Txakoli is a slightly sparkling wine produced in the Spanish provinces Basque Country, Cantabria and northern Burgos. The name is pronounced [tʃakoˈli].
This type of wine is very dry with high acidity, and the alcohol content is comparatively low (typically within the 9.5 – 11.5 ABV span).
Most Txakolis belong to the white wine category, but there are also some red wine and rosé wine variants available. Txakoli is traditionally served as an aperitif, preferably together with pintxos. When you serve it, pout it into the glass from a height.
Txakoli is a fairly recent addition to the international wine market. Well into the 1980s, it was nearly exclusively a wine consumed were it was made, i.e. In the Basque Contry, in Cantabria and in Valle de Mena. In 1989, some varieties of Basque txakoli achieved Denominación de Origen (DO) certification, and around the same time, both quality and international appeal began to rise for the txakoli. Today, there are three DO certified varieties of txakoli, and a few other areas in northern Spain are working to get their DO certification as well.
The name txakoli (chacoli) is believed to be of Basque origin, bit its roots remain unclear. The oldest known use of the name in Spanish is found in a document from the Basque County, produced back in 1520. In this document, the wine is called vino chacolín.
A majority of all the grapes that end up being used for txakoli are grown near the Bay of Biscay in northern Spain, where the proximity to the sea causes a lot of rain to fall – typically within the 1000 mm – 1600 mm range annually.
Traditionally, txakoli was fermened in very old, large oak barrels known as foundres. Today, many txakoli producers are using stainless steel vats instead.
Txakoli can be purchased in well-assorted wine shops, especially those with a rich assortment of Spanish wines. If you are located in the New York area, you can for instance try Astor Wines & Spirits, Millesima, PJ Wine, or Gotham Wine & Liquors. One example of a suitable wine merchant in California is Hi-Time Wine Cellars.
Txakoli can also be ordered online, e.g. through Amazon.com and Wine.com.
In some shops and product databases, txakoli is spelled chacoli. Knowing this can make it easier to track down a bottle where you live. Sometimes you might aslo encounter the word txakolina, which simply means “the txakolin” in Basque.
Txakoli is not a wine that ages well. It should be consumed within one year of bottling. When you buy txakoli, make sure you don’t end up with an old bottle. Young and fresh is the way to go with this wine.
|Doniene Gorrondona Bixkaiko Txakolina||A red txakoli|
|Gurrutxaga Bizkaiko Txakolina||Comes in two varieties; a crispy white one and a floral rosé.|
|Ulacia Txakolina Getariako Txakolina||Apple- and citrus scented|
|Uriondo Bizkaiko Txakolina||Can be described as a “mellow” wine|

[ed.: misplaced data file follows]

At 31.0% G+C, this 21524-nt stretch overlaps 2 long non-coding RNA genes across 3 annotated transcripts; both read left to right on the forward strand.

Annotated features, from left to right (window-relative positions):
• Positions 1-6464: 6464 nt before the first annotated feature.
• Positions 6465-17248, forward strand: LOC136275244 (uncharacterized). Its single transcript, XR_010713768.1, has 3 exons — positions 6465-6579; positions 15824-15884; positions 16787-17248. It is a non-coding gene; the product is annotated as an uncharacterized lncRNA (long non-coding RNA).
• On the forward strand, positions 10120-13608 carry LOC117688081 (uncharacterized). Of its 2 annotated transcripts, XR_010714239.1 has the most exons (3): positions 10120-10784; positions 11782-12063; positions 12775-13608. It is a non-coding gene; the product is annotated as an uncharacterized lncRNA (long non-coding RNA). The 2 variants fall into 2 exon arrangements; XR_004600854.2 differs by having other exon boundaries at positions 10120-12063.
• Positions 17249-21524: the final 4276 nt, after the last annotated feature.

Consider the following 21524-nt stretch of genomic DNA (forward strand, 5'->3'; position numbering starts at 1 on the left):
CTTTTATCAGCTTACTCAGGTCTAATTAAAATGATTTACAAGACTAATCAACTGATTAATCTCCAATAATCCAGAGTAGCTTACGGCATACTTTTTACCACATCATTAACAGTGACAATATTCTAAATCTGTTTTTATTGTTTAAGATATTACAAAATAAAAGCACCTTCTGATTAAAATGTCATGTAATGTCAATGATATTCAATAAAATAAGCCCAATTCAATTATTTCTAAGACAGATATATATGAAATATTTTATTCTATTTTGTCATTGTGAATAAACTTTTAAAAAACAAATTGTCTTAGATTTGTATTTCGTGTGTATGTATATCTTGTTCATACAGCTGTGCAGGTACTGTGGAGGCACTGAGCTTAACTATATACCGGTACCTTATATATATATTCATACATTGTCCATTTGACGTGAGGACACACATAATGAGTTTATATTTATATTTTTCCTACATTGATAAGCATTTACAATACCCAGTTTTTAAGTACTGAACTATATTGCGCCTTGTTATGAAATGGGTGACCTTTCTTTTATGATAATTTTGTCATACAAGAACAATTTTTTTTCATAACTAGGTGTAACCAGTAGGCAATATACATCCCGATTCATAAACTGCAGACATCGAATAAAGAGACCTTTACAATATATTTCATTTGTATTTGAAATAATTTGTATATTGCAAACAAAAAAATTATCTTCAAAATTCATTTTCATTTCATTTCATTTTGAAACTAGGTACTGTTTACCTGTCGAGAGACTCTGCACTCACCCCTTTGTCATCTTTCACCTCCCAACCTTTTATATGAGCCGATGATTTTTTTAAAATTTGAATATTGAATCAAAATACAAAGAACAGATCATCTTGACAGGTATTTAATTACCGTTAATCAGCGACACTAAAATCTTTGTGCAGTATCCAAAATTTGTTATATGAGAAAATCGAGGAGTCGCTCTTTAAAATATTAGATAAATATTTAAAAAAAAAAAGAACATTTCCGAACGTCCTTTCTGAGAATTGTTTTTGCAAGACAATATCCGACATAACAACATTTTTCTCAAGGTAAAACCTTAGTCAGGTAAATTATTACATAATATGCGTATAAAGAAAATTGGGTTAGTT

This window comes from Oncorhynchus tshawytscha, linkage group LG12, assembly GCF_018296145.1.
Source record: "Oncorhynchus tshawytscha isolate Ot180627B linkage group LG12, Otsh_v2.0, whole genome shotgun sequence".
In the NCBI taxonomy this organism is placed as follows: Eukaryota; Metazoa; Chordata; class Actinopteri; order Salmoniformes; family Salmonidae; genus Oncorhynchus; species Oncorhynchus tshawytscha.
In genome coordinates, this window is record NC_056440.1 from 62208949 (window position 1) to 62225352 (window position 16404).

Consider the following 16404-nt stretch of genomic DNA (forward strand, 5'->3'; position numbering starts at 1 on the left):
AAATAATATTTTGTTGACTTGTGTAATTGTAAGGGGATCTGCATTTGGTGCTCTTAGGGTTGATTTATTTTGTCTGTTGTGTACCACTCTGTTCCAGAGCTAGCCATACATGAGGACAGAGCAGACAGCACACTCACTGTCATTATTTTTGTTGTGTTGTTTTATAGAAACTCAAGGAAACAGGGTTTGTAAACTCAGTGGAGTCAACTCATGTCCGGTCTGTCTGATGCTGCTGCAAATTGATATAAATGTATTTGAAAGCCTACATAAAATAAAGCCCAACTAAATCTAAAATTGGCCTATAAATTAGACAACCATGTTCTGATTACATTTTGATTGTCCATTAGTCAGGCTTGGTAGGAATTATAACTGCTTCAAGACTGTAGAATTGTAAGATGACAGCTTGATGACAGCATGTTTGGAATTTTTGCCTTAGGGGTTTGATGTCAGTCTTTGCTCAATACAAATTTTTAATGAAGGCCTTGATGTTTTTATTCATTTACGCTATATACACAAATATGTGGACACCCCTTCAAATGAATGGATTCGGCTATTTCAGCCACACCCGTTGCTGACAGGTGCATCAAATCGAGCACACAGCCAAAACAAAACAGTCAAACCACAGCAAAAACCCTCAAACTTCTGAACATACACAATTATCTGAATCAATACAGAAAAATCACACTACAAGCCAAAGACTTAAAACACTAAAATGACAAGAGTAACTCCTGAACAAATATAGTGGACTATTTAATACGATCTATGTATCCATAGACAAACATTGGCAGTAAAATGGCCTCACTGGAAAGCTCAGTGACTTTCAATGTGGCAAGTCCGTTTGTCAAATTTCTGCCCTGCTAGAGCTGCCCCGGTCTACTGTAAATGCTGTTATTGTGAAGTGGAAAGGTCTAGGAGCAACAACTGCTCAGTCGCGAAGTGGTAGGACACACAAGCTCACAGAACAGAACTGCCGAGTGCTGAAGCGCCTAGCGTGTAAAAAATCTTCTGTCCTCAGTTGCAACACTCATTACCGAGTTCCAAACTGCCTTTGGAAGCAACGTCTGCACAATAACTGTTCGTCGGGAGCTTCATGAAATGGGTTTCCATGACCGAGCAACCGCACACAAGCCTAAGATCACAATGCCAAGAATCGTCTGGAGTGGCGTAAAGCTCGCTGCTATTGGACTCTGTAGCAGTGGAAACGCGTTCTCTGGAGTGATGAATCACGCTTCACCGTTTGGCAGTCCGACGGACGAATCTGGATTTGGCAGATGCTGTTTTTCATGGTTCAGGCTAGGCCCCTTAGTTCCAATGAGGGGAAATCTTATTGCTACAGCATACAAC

|Xarmant Arabako Txakolina||Light and delicious|
Getariako Txakolina in Basque
Chacolí de Guetaria in Spanish
This pale green to yellow variety of txakoli is produced in a small region in Gipuzkoa; not just around the town of Getaria but also around several other nearby towns, such as Zarautz and Aia. Gipuzkoa is a province of Spain and a historical territory of the autonomous community of the Basque Country.
The txakoli from Getaria was the very first variety of txakoli to achieve Denominación de Origen certification, an event which took place in 1989.
The grapes used for white txakoli from Getaria are Hondarribi Zuria, the red grape is Hondarribi Beltza. Both of them are chiefly grown on south-east facing slopes in Gipuzkoa where they are reasonably sheltered from harsch weather coming in from the nearby Atlantic. The vines are grown using a trellis system, with the foliage forming a contiguous canopy to improve the microclimate.
Bizkaiko Txakolina in Basque
Chacolí de Vizcaya in Spanish
This was the second txakoli to receive Denominación de Origen (DO) certification, an event which took place in 1994 – five years after Getaria. Txakoli from Biscay is grown in most parts of Biscay, except for the very westernmost areas. The microclimatic conditions vary a lot between different growing spots within Biscay, and this can have a huge impact on the qualities of the finnished wine.
Both Hondarribi Zuria and Folle Blanche grapes are used to make white txakoli in Biscay. Locally, the Folle Blanche is known as Munemahatsa. The grape Hondarribi Beltza is grown to make red txakoli. Earlier, the red Oilar Begi (“chicken eye”) was also popular, but this grape is almost extinct in Biscay now, even though efforts are underway to save it from oblivion.
Arabako Txakolina in Basque
Chacolí de Álava in Spanish
This txakoli was the third one to get the Denominación de Origen (DO) certification, and it has only been certified since 2001. Álava is the largest of the three provinces in the Basque Autonomous Community, but txakoli is only grown in the far north-western end of the province.
Txakoli from Alava is very acidic, slightly frothy and looks yellowish. The most commonly used grape is Hondarribi Zuria (“white Hondarribia”), but certain other grapes are also permitted.
Museo del Txakoli is located in the 18th century Palace of Mendibile in Leioa near Bilbao. Here, you can learn more about the history of txakoli and also see a large collection of traditional txakoli production machinery.